Where [OM] is the total organic carbon biomass (DOM + POM), Po is the production rate of organic carbon, λ*[OM] is the rate of organic carbon removal. The organic carbon biomass thus calculated is used to calculate the δ13C (DIC) using the mass balance equation (t and 0 refer to the state at time ‘t’ and ‘0’ respectively) given below:

For the purpose of calculation, the DOM value is taken from Tremblay et al.48. The POM is calculated from the concentration data of Chl-a and the ratio of POM/Chl-a from 2012 measurements given by Soares et al.42. The DOM concentration is assumed to follow the Chl-a distribution normalized to a value of 51.1 μmole/kg corresponding to a Chl-a concentration of 0.54 mg/m3 at 3 oN. The DIC concentration is taken to be 2100 μmole/kg49, the typical observed value for the surface Southern Ocean. Using these inputs (Table 3) the predicted δ13C(DIC) values as a function of time are calculated (Table 3) and plotted in Fig. 5 for selected latitude bands. It is seen that for these productive bands the time to achieve the steady state value is about ~5,000 days and the predictions match the measured surface values quite well except in certain locations (between 45 oS and 60 oS). It is possible that in these locations the organic matter production has been estimated wrongly due to incorrect assumption about the Chl-a concentration. For example, this could be due to the inability of the satellite sensors to detect frequently occurring subsurface chlorophyll patches50. For a shortfall of 10 mg/m3 in the organic carbon the δ13C(DIC) changes by about 0.15‰. The prediction can be improved by simultaneous measurement of POM, DOM and DIC in the same location.

Table 3 Input parameters used in predicting δ13C(DIC) values as a function of time.
Figure 5: The predicted δ13C(DIC) values from the box model (described in the text) plotted as a function of time for selected latitudes.
figure 5

The steady state value for different latitudes differs from each other due to changes in the production rate of organic matter and the time to attain that value is within 1000 to 5000 days from the initial stage when the δ13C(DIC) value is taken to be zero.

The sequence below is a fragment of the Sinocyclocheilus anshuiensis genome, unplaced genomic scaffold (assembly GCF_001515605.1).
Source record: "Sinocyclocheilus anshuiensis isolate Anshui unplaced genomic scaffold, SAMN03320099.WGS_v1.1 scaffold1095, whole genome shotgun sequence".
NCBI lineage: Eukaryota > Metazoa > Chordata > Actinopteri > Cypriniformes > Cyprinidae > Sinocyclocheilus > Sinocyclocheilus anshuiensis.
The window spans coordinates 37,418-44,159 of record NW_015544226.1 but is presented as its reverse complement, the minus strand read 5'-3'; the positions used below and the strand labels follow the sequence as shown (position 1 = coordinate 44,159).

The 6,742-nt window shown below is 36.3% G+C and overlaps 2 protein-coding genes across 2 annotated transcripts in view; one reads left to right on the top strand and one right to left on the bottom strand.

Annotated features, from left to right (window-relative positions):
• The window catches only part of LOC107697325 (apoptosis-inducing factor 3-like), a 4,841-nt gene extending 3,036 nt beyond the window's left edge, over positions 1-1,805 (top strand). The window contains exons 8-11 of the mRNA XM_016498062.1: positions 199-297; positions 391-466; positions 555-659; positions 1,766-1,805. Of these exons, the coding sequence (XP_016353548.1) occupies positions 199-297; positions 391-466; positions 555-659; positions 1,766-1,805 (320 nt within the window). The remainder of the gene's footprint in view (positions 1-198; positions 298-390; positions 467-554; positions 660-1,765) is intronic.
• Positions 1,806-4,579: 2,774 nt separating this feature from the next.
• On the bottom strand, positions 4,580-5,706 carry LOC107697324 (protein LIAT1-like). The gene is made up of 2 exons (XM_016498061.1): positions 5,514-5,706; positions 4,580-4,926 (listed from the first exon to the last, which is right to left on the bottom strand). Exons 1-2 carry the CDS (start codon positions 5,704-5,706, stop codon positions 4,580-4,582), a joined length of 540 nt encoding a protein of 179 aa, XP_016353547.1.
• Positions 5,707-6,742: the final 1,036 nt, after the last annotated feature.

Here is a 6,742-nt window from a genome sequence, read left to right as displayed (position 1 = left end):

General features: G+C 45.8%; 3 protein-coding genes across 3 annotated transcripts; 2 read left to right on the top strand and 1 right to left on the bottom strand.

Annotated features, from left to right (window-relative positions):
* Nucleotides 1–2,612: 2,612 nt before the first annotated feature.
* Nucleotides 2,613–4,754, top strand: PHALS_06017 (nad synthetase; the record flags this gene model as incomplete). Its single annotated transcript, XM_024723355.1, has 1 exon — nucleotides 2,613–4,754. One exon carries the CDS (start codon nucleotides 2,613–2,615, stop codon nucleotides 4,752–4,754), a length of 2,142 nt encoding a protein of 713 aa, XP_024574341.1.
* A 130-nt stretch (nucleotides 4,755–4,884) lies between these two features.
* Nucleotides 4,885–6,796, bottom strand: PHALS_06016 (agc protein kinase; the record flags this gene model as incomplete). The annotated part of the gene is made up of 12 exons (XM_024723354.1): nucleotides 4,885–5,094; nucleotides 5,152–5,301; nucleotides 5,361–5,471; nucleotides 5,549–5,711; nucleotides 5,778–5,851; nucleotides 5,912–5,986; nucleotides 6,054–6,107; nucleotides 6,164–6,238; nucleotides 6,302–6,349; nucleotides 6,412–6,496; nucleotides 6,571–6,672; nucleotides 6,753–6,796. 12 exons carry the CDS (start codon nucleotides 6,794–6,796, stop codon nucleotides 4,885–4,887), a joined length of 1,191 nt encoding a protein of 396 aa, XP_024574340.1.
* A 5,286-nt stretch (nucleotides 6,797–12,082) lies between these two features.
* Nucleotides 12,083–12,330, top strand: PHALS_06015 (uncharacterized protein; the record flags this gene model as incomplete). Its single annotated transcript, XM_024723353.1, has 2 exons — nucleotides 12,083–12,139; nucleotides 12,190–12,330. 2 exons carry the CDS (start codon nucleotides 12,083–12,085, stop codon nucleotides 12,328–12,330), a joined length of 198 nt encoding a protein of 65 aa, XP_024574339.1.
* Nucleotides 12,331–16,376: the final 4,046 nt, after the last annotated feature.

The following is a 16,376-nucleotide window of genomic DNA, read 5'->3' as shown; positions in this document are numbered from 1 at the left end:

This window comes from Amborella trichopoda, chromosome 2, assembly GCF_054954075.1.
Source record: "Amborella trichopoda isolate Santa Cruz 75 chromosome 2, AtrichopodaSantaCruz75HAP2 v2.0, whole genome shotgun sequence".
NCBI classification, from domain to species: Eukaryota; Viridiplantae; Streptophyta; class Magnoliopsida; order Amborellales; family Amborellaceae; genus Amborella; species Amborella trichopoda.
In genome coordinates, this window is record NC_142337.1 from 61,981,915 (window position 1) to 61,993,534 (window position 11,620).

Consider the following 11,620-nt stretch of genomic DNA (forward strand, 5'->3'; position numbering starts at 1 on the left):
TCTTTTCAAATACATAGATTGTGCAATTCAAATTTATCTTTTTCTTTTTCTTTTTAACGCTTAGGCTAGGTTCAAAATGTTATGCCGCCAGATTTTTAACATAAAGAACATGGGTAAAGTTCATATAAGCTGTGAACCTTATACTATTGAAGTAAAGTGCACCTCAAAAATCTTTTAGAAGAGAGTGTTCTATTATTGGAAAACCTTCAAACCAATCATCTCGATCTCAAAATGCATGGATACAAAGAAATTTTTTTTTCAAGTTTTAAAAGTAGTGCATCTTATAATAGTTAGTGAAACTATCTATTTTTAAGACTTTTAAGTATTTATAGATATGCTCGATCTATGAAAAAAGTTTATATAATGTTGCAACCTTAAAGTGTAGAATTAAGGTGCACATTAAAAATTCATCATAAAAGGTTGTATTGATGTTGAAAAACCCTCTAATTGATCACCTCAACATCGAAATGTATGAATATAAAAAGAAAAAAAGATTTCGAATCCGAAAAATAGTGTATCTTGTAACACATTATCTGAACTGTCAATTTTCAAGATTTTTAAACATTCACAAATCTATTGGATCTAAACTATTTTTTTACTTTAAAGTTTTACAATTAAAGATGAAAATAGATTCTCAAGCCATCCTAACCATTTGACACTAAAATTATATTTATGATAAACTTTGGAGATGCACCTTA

Comparison of δ13C and δ18O of G. bulloides

Tow and sediment core top samples

δ13C and δ18O values of both tow samples and sediment core top samples from Khare and Chaturvedi (2012) have been plotted in Fig. (1a,b) respectively. There are six locations where tow samples can be compared with the nearest sediment core top samples. Tow results from 53°S match with that of sediment coretop sample at 55°S within 0.02‰ for δ13C and 1‰ for δ18O. At 50°S δ13C value matches within 0.5‰ whereas δ18O value matches within 0.1‰. At three different stations at 43°S, δ13C values match within 0.3‰ whereas δ18O values match within 0.2‰. At 10°27′N the sample was collected near a coastal station. Here the δ13C value is higher by 0.58‰ due to possible riverine input. In contrast, the nearest location of sediment core top is at 9°24′N which has a value of −1.4‰. However, in the same sample the δ18O values match within 0.1‰ since the sea water represents a very large reservoir and is less affected by river input. The close agreement of tow samples with core top samples is quite interesting since the time interval covered by a typical core top sample is on a different scale (of the order of 1000 years) compared to the contemporary tow samples (less than a year). It shows that in these locations oceanographic conditions have not changed significantly during this time scale and the core top samples have not suffered major alterations since then.

Comparison of calculated δ-values with observations

The measured δ18O and δ13C values of foraminifera are compared with the δ18O and δ13C values expected at different depths across the latitude. As shown in Figs 2 and 3, the δ18O and δ13C values of foraminifera in the region between 10°N and 40°S agree within ~0.25‰ with the expected δ18O and δ13C values at ~75–200 m. Further southward from 40°S to 55°S, the measured δ18O values are higher than the expected δ18O values by ~2‰ at surface while the measured δ13C values of foraminifers are higher by ~1‰ than the expected δ13C values at surface (see Figs 2 and 3). It is of interest to note that the 18O difference is nearly twice that of the 13C difference. This may mean that the cause of the disequilibrium south of 40 oS should be due to a process of mass dependent kinetic fractionation.

There are number of possible reasons which together or singly can account for the mismatch beyond 40°S. We list them below and discuss their implications.

Deeper depth habitat than the one assumed